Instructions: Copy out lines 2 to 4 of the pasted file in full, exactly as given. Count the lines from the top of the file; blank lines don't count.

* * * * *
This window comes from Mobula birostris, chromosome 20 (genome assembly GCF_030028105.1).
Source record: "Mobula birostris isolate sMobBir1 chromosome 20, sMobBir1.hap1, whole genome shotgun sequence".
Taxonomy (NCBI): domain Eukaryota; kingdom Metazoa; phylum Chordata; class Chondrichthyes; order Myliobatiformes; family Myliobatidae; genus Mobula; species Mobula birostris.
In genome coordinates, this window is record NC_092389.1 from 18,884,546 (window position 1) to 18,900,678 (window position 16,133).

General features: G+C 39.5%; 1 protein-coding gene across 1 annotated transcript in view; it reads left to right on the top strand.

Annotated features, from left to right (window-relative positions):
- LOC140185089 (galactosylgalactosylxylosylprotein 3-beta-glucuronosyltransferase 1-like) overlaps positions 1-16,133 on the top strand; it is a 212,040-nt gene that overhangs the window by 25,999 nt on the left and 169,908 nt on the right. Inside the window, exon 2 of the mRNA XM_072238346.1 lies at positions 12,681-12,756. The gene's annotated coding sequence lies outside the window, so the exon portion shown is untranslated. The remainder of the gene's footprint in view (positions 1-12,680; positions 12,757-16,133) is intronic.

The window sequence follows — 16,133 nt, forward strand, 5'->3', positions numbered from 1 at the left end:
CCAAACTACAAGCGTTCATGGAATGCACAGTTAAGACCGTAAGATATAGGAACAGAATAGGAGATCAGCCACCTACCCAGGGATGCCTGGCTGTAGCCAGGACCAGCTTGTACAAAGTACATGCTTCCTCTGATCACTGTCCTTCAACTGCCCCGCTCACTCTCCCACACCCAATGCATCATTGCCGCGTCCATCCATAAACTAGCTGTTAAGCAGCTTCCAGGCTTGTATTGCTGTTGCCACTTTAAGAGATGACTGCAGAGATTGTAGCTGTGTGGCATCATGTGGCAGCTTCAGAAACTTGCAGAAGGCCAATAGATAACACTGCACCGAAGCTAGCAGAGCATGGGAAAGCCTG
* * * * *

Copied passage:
Source record: "Mobula birostris isolate sMobBir1 chromosome 20, sMobBir1.hap1, whole genome shotgun sequence".
Taxonomy (NCBI): domain Eukaryota; kingdom Metazoa; phylum Chordata; class Chondrichthyes; order Myliobatiformes; family Myliobatidae; genus Mobula; species Mobula birostris.
In genome coordinates, this window is record NC_092389.1 from 18,884,546 (window position 1) to 18,900,678 (window position 16,133).